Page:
Mud boxes are fitted into the machinery space bilge suction piping. The
mud box is a coarse strainer with a straight tailpipe down to the bilge
. To enable the internal perforated plate to be cleaned
when necessary, the lid of the mud box is easily removed without
disconnecting any pipework.
Suction pipes in tanks should be arranged with a bell mouth or foot.
The bell end or foot should provide an inlet area of about
one-and-a-half times the pipe area.
It should also be a sufficient distance
from the bottom plating and nearby structure to provide a free suction
area, again about one-and-a-half times the pipe area.
A steam trap does as its name implies and permits only the passage
of condensed steam. It operates automatically and is situated in steam
drain lines. Various designs are available utilising mechanical floats
which, when floating in condensate, will enable the condensate to
discharge . Other designs employ various types of
thermostat to operate the valve which discharges the condensate.
Fig:An Expansion bellows piece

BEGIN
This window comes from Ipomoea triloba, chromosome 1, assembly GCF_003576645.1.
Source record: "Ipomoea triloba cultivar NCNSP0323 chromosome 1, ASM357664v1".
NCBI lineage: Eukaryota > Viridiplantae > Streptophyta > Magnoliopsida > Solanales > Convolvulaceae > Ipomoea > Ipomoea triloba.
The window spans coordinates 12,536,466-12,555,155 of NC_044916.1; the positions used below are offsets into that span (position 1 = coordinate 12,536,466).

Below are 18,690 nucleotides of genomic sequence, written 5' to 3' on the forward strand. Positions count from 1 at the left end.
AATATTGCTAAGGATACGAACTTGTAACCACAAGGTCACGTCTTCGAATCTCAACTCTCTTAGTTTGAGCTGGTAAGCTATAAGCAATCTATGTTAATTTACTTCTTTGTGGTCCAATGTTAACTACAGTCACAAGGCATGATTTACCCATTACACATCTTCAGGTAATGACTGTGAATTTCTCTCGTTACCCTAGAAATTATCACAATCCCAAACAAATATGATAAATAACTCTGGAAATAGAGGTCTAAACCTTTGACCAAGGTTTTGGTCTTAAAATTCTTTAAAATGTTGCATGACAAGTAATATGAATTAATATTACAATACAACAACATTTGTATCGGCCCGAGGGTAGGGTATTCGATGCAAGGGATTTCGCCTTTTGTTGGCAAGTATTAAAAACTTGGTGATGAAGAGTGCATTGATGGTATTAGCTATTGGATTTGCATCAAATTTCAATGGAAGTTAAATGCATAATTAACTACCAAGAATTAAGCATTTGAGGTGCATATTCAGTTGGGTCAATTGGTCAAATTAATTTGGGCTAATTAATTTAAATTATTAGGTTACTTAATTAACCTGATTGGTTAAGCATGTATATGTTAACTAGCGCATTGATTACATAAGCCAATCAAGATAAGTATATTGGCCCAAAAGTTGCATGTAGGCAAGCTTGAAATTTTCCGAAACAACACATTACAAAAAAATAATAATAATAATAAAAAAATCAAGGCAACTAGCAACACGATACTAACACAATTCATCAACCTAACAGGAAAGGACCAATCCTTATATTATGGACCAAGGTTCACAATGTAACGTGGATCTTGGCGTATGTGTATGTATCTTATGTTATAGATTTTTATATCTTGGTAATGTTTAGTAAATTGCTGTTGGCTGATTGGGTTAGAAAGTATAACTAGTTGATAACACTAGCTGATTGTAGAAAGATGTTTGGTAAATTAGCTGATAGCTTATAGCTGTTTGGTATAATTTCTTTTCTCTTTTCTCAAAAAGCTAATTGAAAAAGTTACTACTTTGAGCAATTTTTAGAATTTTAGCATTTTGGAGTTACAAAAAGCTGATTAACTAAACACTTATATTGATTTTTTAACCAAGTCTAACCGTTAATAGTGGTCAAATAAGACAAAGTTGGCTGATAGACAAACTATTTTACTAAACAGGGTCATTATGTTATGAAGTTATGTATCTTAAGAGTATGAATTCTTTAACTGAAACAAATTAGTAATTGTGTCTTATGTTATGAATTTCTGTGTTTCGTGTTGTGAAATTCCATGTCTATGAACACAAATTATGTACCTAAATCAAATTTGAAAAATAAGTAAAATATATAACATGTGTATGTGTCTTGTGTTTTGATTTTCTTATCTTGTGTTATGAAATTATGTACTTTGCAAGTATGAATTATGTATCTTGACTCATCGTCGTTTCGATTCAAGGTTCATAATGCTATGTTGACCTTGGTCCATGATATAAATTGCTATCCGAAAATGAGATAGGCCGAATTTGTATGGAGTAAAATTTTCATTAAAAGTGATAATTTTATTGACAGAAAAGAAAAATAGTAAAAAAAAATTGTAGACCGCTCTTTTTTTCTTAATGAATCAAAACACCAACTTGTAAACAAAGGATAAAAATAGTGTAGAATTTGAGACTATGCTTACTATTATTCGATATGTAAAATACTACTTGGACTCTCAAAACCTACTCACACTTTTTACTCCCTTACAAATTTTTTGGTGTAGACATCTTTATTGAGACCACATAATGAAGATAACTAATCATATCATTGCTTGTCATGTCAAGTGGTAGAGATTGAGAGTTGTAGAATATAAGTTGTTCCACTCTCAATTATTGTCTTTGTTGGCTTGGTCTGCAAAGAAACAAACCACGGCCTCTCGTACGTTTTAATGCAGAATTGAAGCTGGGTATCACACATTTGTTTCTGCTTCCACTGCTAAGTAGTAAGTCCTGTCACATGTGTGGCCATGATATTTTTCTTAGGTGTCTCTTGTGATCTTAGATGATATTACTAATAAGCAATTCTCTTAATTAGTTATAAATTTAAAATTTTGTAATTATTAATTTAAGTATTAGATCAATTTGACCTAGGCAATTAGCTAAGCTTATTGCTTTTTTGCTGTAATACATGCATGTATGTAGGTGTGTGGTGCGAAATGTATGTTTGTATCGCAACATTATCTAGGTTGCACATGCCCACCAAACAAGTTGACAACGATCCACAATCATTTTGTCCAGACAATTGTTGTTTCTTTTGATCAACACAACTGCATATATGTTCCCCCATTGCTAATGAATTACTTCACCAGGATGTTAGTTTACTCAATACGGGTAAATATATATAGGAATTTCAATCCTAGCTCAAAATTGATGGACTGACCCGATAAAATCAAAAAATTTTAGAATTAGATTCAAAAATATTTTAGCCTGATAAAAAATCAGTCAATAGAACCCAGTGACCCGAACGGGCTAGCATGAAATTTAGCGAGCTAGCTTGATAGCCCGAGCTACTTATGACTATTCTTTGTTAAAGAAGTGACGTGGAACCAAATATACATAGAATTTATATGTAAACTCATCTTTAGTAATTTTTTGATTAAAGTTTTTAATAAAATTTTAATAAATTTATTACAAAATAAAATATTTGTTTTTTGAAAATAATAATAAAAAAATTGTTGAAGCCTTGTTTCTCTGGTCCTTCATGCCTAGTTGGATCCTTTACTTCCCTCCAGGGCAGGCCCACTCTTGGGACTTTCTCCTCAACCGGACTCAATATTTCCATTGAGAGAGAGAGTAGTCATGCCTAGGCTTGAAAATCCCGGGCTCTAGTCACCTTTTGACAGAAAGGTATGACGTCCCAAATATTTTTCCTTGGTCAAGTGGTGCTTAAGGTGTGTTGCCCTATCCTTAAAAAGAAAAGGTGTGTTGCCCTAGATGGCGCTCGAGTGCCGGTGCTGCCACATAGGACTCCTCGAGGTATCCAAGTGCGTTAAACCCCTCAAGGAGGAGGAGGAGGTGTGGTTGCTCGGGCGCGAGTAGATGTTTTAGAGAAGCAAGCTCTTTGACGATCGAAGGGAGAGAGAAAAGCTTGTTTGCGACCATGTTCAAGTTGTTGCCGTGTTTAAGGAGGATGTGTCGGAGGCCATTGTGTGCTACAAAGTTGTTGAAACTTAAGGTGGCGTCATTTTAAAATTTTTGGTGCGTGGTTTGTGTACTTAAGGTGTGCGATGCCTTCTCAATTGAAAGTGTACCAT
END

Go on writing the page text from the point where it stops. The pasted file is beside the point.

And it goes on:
An expansion piece is fitted in a pipeline which is subject to
considerable temperature variations. One type consists of a bellows
arrangement which will permit movement in several directions and
absorb vibration . The fitting must be selected according to
the variation in system temperatures and installed to permit the
expansion and contraction required in the system.
Drains are provided in pipelines and usually have small cocks to open
or close them. It is essential that certain pipelines are drained regularly,
particularly in steam systems. When steam is admitted to a pipeline
containing a reasonable surface of water it will condense and a partial
vacuum occur: the water will then be drawn along the pipe until it meets
a bend or a closed valve. The impact of the moving water in the
pipework will create large forces known as 'water hammer', which can
result in damage to pipework and fittings.
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